By Dean Larson
Photos Courtesy of Mikael Tarne
In the world of replicas and recreations, we talk all the time about the accuracy of tribute vehicles. There’s even a specific set of terms we use to refer to these types of cars, and they carry varying degrees of accuracy. From tribute, to recreation, and reproduction to replica, there’s an increasing degree of correctness implied.
Exacting historical accuracy is not for everyone, and incorporating new technologies and designs in replica vehicles often yields more usable, comfortable, and sometimes quicker cars. But for some customers and organizations, it’s all about accuracy to the nth degree.
Through a convergence of key players, a new Daytona Coupe replica has been made available that promises laser accuracy (literally). Through precise laser scans of the original, Daytona Coupe ApS (the firm behind the project) has not only created a line of Daytonas worthy of FIA approval, but they’ve also chosen to replicate the precise differences between the Shelby and Italian-made Coupe bodies. The company’s first completed car, PBX2299-01 is the first and only FIA Daytona Coupe to carry Peter Brock’s signature.
We’re all quite familiar with the story of young Shelby designer Peter Brock, who penned the controversial lines of the Daytona Coupe. Inspired by obscure German text on aerodynamics, Brock designed a body for the Cobra chassis that featured the cut-off Kammback tail and swooping roofline. But that being said, CSX2287 was the only car that directly adhered to Brock’s design, as it was the only car built in California by Shelby. While the Shelby team was campaigning CSX2287, the five remaining Coupe bodies were built by Carrozzeria Gransport (Italian for Grand Sport Coachbuilders) in Modena, Italy.
The cars built in Modena have some significant differences that are easy to spot in a side-by-side comparison. In the accompanying photos, you’ll see PBX2287-01 (#6) and PBX2299-01 (#5), which reflect the designs of Shelby-built CSX2287 and the Italian-built CSX2299.
To start, the Italian cars featured a flattened roofline, compared to the original car, which has more room above the driver’s head. You’ll also notice some significant differences in the front ends, consisting of a sharper nose and elongated headlight covers on 2299-01 (#5). In the rear, it can be seen that the Italian-built cars have more pronounced lines where the rear fenders meet the tail. The profiles of the rear windshields and rear windows are also different between the two designs.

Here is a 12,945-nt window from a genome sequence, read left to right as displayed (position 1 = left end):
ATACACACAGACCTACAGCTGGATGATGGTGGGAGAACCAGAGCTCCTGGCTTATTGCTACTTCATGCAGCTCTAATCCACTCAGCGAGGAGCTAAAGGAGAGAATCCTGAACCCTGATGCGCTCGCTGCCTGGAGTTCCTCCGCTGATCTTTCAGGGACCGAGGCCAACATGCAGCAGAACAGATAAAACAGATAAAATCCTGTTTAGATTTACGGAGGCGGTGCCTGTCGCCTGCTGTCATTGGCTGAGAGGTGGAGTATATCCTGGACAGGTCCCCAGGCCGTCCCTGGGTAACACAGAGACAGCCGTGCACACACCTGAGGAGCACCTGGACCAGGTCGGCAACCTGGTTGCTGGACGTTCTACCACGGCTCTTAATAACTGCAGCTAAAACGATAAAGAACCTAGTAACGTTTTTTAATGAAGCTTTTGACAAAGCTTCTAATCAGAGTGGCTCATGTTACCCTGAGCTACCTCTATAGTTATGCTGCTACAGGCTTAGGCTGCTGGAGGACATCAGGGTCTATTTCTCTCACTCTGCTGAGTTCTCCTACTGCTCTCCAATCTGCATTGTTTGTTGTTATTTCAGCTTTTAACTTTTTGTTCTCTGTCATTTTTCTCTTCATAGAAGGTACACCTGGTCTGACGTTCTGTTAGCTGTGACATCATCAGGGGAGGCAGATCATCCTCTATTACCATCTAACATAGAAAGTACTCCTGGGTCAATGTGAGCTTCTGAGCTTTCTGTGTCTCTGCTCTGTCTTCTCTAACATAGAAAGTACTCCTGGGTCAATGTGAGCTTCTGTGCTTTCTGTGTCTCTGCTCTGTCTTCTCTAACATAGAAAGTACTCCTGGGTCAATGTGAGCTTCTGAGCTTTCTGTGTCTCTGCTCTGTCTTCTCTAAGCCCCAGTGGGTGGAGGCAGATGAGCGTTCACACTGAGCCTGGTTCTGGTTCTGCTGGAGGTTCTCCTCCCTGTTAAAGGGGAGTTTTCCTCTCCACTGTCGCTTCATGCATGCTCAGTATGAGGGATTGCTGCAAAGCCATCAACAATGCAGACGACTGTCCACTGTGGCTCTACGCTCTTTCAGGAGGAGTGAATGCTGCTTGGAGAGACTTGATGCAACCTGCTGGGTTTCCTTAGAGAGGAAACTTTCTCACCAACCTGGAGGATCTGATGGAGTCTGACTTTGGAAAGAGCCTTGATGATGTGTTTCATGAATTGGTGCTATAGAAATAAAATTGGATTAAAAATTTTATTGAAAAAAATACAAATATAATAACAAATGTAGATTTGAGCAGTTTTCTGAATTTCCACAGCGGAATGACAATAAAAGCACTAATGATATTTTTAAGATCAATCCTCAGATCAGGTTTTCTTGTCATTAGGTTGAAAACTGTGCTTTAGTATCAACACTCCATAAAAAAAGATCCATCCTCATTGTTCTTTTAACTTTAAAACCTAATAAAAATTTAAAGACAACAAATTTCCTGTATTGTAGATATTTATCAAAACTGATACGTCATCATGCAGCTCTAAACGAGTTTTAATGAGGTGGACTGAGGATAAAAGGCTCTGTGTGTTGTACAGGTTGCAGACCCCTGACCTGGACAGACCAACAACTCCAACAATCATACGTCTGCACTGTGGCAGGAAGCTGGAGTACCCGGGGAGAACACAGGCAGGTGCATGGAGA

Accounts differ on the reasoning for these alterations. The most common answer is that Carrozzeria Gransport made some errors while converting units, leading to clear differences in the body and windshield. Whatever the original motives may have been, these differences were of the utmost importance in the project.
It takes a diverse cadre of talent to get a project of this magnitude moving. Daytona Coupe ApS of Denmark was started for the sole purpose of producing exact reproductions of the six original Coupes worthy of FIA approval. Mikael Tarne of Daytona Coupe ApS soon got together with Bastian Ebener and the team AMMAS (American Muscle and Motorsports Services) in Germany to bring the project to life. With Peter Brock on board to guide the project and provide priceless insights into the original aerodynamic design, the team was complete and legitimate.
Amazingly, the team was able to perform complete 3D scans of two original Coupes, the Shelby-built CSX2287 in the Simeone museum, and the Italian-built CSX2299 in the Miller Collection. Starting with 2299, a wooden buck was created from the data, and the team at AMMAS hand-formed a body in aluminum. A separate buck would be created for 2287 to construct the second car PBX2287-01.
The cars are based on exacting copies of the original AC-built chassis, including the transverse leaf-spring suspension and Koni-style dampeners. An original-style roll-over bar and current FIA approved safety equipment are built-in, making the platform suitable for vintage competition. 289 ci Ford engines are warmed over with Shelby components and prepped for vintage racing. A Borg-Warner T-10 short tail shaft transmission handles gearshifts, and a Salisbury-type differential puts power to the pavement.
Customers can order their cars with either the original 2287-style body, or the Italian-altered 2299-style body. Paint can also be specified, and buyers have the choice between the rare 1964 Shelby scheme, and 1965 world championship scheme. The paint seen on the cars here reflects the 1964 Shelby Team livery of Viking Blue with Wimbeldon White stripes. The more popular Guardsman Blue with white stripes, used in the ’65 season, is also available.
Prices for these exacting aluminum recreations start at $395,000, with an additional $50,000 to secure the full FIA race package.